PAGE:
So far the news from Syria on the chemical-disarmament front has been mostly positive, even as the news in general has been glum, with fighting as heavy as ever and civilians suffering as much as ever. The Nobel-winning UN inspectors recently touted their success in rendering “inoperable” all of Bashar Assad’s chemical production facilities and in visiting 21 out of 23 declared chemical-weapons sites. But there is good cause to wonder whether Assad has declared all of his sites.
CNN’s Barbara Starr reports: “The United States is looking at new classified intelligence indicating the Syrian government may not fully declare its chemical weapons stockpile, CNN has learned. That would mean it will still have a secret cache of chemical weapons even after the current agreed-upon destruction effort is carried out.”
Whether Assad has fully complied or not with his disarmament obligations remains to be seen, but there is real cause for concern that the Obama administration has such a major stake in the success of this accord–and no clear alternative, because Congress made clear it will not authorize military action–that it is in effect locked in a partnership with Assad and dare not accuse him too loudly of noncompliance.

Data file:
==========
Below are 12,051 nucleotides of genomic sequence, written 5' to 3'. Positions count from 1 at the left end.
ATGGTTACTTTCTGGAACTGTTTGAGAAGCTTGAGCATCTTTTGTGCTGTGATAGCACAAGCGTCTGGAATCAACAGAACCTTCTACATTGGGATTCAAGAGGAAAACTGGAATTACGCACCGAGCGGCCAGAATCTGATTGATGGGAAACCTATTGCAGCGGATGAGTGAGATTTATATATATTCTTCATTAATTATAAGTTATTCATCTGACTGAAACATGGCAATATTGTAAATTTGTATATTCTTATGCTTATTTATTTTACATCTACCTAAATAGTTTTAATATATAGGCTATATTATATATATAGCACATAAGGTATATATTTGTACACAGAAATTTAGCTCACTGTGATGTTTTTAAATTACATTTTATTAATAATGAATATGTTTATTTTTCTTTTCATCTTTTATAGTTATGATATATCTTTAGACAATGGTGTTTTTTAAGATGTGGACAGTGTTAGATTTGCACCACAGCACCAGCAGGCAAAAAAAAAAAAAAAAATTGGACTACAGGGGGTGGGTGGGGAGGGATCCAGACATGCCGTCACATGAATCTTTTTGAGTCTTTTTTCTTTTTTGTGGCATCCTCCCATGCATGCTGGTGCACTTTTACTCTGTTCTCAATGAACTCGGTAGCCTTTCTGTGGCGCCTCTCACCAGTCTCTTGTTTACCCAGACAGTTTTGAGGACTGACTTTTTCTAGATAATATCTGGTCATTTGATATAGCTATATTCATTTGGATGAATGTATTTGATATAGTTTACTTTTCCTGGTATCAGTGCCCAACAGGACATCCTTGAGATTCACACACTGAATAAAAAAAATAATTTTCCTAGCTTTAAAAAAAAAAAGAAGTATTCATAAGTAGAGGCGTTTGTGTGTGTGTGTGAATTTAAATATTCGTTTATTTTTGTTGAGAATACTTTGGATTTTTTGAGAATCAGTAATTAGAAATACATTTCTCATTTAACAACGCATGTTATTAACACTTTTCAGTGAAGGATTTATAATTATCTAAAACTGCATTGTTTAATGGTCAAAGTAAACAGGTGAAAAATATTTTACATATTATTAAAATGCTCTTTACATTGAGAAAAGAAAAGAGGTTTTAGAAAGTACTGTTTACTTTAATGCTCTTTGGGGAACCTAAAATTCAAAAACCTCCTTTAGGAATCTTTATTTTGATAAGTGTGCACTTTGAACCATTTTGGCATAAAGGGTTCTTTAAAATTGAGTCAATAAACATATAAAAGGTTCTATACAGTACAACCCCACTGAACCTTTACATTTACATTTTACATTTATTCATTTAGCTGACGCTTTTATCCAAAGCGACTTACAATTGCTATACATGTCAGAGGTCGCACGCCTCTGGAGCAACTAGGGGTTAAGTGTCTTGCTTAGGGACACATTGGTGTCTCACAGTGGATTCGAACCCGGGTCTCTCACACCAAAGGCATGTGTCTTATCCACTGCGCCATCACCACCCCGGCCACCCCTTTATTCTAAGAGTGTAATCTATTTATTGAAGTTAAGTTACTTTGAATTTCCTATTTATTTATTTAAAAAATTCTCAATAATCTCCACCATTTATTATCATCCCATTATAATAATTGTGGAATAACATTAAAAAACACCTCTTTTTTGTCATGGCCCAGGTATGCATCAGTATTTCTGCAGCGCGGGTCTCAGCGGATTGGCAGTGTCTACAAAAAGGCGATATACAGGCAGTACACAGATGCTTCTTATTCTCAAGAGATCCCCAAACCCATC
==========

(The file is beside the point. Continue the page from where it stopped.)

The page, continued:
Assad certainly seems to have gotten that message, because he is trying to leverage the chemical-weapons accord for all it is worth to enhance his own authority. Foreign Policy’s Colum Lynch reports: “President Bashar al-Assad’s government has presented the United Nation’s chemical weapons watchdog with a detailed plan for the transfer of chemical materials abroad for destruction. And according to a confidential account of the plan reviewed by Foreign Policy, it includes 120 Syrian security forces, dozens of heavy, armored trucks, and an advanced communications network linking Damascus to the Mediterranean Sea.”
Assad’s ploy is transparent–to get the West to give him more military materiel to aid the supposed process of chemical disarmament so that he can then turn around and used this enhanced capacity against the rebels. Beyond the actual war-making capacity such equipment will give Assad, the moral effect is even more important, because, if granted, his request would represent another example of the West supporting this Iranian-backed tyrant who makes war on his own people.